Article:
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OECD Welcomes EU Commission's Corporate Tax Plan

by Ulrika Lomas, Tax-News.com, Brussels

02 April 2015


The European Commission's proposal for the automatic exchange of tax rulings would be "a revolutionary step" towards international tax transparency and the fight against base erosion and profit shifting (BEPS), Organisation for Economic Co-operation and Development (OECD) Secretary-General José Ángel Gurría has said.

His comments, during a discussion with members of the Committees for Tax Rulings and Economic and Monetary Affairs on March 31, 2015, came in response to the Commission's release of a package of transparency measures aimed at tackling corporate tax avoidance and harmful tax competition within the European Union.

The tax transparency package, which was released on March 18, 2015, sets out a number of measures that can be taken in the short-term, including establishing an increased link between taxation and economic substance, in line with ongoing talks being led by the OECD. However, more immediately, the Commission is in particular seeking to establish strict transparency requirements for tax rulings issued to companies by member states.

Asked if the European Union member states speak with one voice when discussing avenues to overcome shortcomings in tax legislation in the OECD, Gurría said: "Yes; because they all need the money." But he also warned against draw backs under pressure of aggressive lobbying. "Many people try to kill our initiatives. Let's move with one united front and beware of legal dentist who want to take the teeth out of the legislation," he said.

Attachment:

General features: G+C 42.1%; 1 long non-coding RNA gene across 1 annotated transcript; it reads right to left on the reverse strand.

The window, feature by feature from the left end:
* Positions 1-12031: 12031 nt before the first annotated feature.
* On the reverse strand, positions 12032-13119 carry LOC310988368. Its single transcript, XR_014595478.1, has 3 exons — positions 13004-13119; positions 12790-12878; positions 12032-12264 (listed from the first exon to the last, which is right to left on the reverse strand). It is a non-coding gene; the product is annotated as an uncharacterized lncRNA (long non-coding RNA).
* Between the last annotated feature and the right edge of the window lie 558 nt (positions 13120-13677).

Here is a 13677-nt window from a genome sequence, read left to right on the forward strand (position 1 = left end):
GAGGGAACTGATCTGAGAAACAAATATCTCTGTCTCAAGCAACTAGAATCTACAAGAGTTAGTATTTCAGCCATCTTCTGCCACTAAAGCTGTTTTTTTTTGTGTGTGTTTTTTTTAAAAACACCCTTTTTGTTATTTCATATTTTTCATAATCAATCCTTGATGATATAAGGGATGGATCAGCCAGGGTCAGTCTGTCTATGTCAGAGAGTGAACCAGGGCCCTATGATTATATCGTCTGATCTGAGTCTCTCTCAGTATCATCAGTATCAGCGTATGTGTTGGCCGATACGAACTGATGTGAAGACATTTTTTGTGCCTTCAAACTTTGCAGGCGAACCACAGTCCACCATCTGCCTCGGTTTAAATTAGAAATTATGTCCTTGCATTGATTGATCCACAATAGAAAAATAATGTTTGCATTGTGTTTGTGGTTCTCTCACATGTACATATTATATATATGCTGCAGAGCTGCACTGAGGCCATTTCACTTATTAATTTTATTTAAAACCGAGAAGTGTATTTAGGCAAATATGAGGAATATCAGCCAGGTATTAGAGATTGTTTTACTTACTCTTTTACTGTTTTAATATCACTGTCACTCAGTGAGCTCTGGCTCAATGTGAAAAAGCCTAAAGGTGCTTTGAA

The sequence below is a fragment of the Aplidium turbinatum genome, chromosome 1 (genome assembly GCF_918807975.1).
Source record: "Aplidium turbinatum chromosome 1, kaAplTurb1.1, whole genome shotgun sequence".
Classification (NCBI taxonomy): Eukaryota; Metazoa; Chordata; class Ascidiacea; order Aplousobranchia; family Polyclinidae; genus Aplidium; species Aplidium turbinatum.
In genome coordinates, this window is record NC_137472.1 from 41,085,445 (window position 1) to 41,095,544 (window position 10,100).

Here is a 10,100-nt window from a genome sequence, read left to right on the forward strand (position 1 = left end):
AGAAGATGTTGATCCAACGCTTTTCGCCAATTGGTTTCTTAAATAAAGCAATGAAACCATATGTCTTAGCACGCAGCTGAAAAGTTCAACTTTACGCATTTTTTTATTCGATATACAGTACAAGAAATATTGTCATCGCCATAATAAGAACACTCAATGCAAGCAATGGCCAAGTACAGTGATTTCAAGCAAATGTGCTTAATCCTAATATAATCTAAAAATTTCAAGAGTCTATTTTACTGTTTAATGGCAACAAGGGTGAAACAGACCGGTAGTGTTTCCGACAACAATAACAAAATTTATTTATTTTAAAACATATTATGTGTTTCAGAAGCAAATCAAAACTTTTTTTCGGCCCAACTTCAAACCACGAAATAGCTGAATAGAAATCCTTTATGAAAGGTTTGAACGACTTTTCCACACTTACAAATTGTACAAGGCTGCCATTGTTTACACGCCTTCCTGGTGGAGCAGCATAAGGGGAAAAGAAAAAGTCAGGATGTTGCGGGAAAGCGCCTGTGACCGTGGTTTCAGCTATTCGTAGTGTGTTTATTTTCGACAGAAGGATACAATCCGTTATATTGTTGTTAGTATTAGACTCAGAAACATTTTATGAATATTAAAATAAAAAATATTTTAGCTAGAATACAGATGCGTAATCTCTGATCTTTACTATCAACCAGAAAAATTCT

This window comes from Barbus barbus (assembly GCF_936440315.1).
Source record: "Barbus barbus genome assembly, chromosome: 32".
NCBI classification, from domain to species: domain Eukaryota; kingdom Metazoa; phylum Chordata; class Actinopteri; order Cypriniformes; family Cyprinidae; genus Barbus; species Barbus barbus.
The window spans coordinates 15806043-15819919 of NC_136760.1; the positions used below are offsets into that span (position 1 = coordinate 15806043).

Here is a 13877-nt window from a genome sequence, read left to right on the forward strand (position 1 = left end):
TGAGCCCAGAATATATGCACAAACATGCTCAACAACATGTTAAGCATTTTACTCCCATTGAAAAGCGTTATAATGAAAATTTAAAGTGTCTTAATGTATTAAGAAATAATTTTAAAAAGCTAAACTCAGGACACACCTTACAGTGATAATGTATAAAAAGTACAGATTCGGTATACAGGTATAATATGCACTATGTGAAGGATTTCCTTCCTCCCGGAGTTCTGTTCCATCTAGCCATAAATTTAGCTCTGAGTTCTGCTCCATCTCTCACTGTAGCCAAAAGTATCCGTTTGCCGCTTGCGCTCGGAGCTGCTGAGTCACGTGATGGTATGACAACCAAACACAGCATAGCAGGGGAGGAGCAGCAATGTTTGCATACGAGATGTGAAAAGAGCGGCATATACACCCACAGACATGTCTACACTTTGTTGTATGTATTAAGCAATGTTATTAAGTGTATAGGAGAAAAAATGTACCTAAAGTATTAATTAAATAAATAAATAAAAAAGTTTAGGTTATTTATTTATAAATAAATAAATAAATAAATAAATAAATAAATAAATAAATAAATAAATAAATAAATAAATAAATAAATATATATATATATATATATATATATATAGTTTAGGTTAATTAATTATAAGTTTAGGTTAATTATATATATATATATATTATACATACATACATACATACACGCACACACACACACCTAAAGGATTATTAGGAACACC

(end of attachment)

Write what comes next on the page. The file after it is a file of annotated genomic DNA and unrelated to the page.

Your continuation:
Discussing the OECD's efforts under Action 15 of its BEPS Action Plan, to agree a multilateral change to double tax agreements, Gurría noted the complexity of the issue due to the substantial increase in bilateral tax agreements over the last years: "In 2008 there were 14 bilateral tax agreements, now there are 3000. We aim at replacing all of these by one multilevel convention," he explained, adding: "We have to adopt the package as a whole."

Last, Gurría said that obliging multinational companies, as proposed by some Members of the European Parliament, to publicly report on their activities, profits, and taxes on a country-by-country basis is "a bridge too far at this stage" for the OECD: "I am afraid that this would not work. If we insist on total transparency, including naming and shaming, we might lose the battle. Moreover, we are also sensitive to the compliance costs."

TAGS: compliance | tax | investment | business | European Commission | tax avoidance | law | international financial centres (IFC) | Organisation for Economic Co-operation and Development (OECD) | enforcement | offshore | agreements | multinationals | legislation | tax planning | transfer pricing | advance pricing agreement (APA) | tax reform | standards | regulation | trade | European Union (EU) | Europe | Tax

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